This was said by Professor Tom Welton at the Athena SWAN lecture last night as he was describing the journey to the Athena SWAN gold award at the Chemistry Department of Imperial College. He talked about the ability to ‘look in the mirror’ to not only identify where working practices need to improve , but also to identify the things that are done really well.
He talked a lot about the post-graduate, post-doctoral and professorial levels at Imperial and how these originally reflected the male dominated nature of chemistry as a discipline. Ten years ago they had a ratio of one female professor to nineteen men but have since managed to acheive seven female professors through a different way of looking at talent pools and recruitment. The ‘leaky pipeline’ analogy is one that is used frequently to describe the reasons why women leave STEMM subjects and/or do not achieve promotion or positions of responsibility in the same way that men do, and by examining the points where the leaks occur, Imperial has also managed to make a difference to the flow of women leaving the department after they had achieved their doctorate.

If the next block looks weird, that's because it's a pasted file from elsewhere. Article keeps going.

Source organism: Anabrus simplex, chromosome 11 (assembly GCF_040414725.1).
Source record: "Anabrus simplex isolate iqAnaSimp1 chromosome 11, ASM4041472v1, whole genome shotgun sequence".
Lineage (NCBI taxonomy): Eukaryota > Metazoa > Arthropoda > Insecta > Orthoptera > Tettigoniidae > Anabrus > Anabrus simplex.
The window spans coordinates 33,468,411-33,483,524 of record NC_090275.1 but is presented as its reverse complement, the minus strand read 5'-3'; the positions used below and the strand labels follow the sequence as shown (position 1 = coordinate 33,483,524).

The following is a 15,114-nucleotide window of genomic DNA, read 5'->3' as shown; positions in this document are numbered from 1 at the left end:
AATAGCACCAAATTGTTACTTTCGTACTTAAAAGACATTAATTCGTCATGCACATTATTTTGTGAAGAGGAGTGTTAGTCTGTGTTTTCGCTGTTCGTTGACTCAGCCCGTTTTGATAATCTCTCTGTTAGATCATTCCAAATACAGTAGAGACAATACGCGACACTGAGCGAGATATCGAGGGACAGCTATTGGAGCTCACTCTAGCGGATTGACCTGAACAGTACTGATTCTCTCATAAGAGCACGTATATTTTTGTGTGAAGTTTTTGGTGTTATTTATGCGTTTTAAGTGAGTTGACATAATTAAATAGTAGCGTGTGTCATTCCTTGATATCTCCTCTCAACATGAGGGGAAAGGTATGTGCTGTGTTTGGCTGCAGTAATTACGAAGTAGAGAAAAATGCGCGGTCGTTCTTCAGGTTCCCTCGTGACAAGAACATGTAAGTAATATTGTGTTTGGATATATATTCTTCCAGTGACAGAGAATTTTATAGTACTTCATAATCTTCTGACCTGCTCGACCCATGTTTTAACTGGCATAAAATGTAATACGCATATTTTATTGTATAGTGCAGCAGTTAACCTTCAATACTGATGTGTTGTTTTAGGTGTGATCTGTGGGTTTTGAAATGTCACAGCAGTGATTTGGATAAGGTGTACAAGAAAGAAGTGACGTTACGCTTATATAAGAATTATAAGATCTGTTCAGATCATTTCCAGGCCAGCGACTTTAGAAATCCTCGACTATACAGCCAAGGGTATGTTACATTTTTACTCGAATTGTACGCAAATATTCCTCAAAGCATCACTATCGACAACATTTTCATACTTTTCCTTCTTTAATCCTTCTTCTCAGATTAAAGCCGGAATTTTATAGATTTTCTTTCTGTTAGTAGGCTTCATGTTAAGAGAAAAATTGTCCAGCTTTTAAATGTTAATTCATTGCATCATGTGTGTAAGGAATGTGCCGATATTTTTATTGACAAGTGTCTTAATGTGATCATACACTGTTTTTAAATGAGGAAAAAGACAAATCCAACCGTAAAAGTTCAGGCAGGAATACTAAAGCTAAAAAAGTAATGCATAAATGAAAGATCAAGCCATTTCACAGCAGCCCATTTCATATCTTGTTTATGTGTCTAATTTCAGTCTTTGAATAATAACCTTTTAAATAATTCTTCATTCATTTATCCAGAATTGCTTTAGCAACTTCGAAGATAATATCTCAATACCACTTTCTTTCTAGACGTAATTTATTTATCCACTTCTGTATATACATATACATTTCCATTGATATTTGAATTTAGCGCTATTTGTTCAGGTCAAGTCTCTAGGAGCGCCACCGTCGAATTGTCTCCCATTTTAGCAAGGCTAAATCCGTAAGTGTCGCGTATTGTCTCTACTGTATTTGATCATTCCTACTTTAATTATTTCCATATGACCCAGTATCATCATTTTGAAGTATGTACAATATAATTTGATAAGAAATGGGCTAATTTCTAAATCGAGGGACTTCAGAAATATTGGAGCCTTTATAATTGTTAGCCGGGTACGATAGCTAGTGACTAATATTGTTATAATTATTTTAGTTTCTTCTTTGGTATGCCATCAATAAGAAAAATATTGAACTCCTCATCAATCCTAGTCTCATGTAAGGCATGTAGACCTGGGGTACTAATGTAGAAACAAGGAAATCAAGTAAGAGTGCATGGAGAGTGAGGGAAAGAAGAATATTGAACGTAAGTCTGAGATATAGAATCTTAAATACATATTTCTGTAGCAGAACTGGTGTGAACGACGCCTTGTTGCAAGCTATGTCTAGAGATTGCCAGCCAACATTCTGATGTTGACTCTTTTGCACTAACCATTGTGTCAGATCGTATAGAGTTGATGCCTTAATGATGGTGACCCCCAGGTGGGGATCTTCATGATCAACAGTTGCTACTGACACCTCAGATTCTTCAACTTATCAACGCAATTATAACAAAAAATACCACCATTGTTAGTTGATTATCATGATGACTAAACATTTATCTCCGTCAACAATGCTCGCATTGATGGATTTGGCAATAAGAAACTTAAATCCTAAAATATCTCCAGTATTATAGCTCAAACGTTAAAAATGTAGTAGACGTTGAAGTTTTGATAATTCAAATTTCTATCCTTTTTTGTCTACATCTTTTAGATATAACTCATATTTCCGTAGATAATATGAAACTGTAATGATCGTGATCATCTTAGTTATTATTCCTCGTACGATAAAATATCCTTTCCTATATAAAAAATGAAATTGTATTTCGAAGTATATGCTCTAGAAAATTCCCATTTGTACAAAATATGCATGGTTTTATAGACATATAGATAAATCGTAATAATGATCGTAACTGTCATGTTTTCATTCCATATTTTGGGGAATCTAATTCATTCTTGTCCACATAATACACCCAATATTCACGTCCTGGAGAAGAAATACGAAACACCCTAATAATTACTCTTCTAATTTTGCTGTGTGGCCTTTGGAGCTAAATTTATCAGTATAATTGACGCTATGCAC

The issues for the SoE will inevitably be different because the starting points are different to that of Imperial, but one thing that occured to me whilst he was speaking and which is partly due to my own experience of trying to complete a doctorate whilst working full-time, was that of how many women have achieved post-graduate qualifications in the SoE compared to men in the last few years. What is the ratio of new staff coming in with a Masters level qualification, and are they more or less likely to go on to do a doctorate? How many people do not complete their doctorate, what is the ratio of women to men, and why do we think this is? Is there a correlation between the experience people have whilst doing their Masters and the liklihood of them going on to doctoral level? If there is an imbalance, what can we do about the support given to colleagues studying for post-graduate qualifcations in order to make it the norm that people will be successful rather than not? Such questions will need to added to the survey questions….
By encouraging colleagues in the SoE to study whilst they work, how exactly are we supporting them? Are we pretending that we’re giving post-graduate study equal status to other parts of our workload, or is the reality that other duties ‘trump’ an individual’s time to study and write – a call to a meeting, marking, or covering absence perhaps? How can we support individuals to preserve some semblance of work/life balance whilst undertaking post-graduate study without feeling guilty or defensive of taking legimate study time? I’d welcome your thoughts on this….